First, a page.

Deputy Prime Minister Nick Clegg has pledged to look again at the level of spending cuts proposed in Northern Ireland.
The commitment from the Liberal Democrat leader comes amid claims from Stormont ministers that a major raid on the region's capital expenditure budget would break a deal struck during the peace process.
On his first visit to Belfast since taking office, Mr Clegg held talks with First Minister Peter Robinson and Deputy First Minister Martin McGuinness on how the coalition Government's spending review on October 20 would hit Northern Ireland.
"The First Minister and Deputy First Minister raised with me in very clear terms their concerns about the possible impact of the deficit reduction plan we are setting out on capital expenditure in Northern Ireland," he said outside Stormont Castle.
"I have said that I will go away with colleagues in the coalition Government to look at this." He added: "We understand their concerns, we'll look at them but obviously I can't provide detailed assurances now because everything is still being decided upon before October 20."
Mr Clegg met Democratic Unionist leader Mr Robinson and Sinn Fein's Mr McGuinness hours after the Stormont executive joined forces with the Welsh and Scottish administrations to warn the Treasury not to cut too much from their block grants too soon.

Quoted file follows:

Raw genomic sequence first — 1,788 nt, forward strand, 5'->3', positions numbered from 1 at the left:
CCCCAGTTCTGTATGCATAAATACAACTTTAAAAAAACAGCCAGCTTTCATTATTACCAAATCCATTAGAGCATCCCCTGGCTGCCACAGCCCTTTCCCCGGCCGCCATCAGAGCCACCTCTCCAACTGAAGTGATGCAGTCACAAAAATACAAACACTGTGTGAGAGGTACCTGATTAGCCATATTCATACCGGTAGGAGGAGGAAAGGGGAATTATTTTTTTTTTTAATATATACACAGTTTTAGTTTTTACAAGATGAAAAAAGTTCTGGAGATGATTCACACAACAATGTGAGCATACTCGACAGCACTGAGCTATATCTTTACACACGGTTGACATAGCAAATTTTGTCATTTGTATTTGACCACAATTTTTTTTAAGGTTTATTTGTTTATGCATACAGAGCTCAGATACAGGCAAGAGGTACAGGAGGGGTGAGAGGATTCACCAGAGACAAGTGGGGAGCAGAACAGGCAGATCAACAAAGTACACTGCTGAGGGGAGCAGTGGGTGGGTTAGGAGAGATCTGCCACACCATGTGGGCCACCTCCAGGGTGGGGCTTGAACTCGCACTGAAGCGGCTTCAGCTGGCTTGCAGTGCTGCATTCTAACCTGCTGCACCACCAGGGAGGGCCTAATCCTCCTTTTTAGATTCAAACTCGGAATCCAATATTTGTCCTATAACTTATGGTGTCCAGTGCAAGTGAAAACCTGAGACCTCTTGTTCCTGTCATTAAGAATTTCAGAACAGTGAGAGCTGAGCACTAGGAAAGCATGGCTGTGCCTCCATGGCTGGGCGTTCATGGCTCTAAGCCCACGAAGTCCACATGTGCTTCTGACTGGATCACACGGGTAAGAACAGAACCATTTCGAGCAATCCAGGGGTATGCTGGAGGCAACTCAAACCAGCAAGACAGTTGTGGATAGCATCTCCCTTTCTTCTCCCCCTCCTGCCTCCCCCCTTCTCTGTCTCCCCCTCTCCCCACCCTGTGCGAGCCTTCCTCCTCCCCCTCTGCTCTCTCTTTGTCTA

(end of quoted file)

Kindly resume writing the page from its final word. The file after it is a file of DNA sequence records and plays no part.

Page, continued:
But Northern Ireland's political leaders have also put an additional argument to the coalition, claiming a cut to their capital budget would break an £18 billion ten-year investment pledge made by the last Labour government as part of the peace negotiations.
The 2006 St Andrews Agreement, which paved the way for the DUP and Sinn Fein to share power, incorporated a joint deal between the British and Irish governments to fund infrastructure projects in the region.
While the Dublin authorities insist they remain committed to the multi-billion package, despite the country's severe economic woes, there has been no such undertaking from Downing Street, which has questioned whether Gordon Brown made a promise he could not keep.
The suggestion that at least half a billion could be sliced from Stormont's capital budget - on top of a £1.5 billion cut in its revenue allocation - has left Mr Robinson and Mr McGuinness furious - with both men claiming the St Andrews' pledge should see Northern Ireland treated as a special case.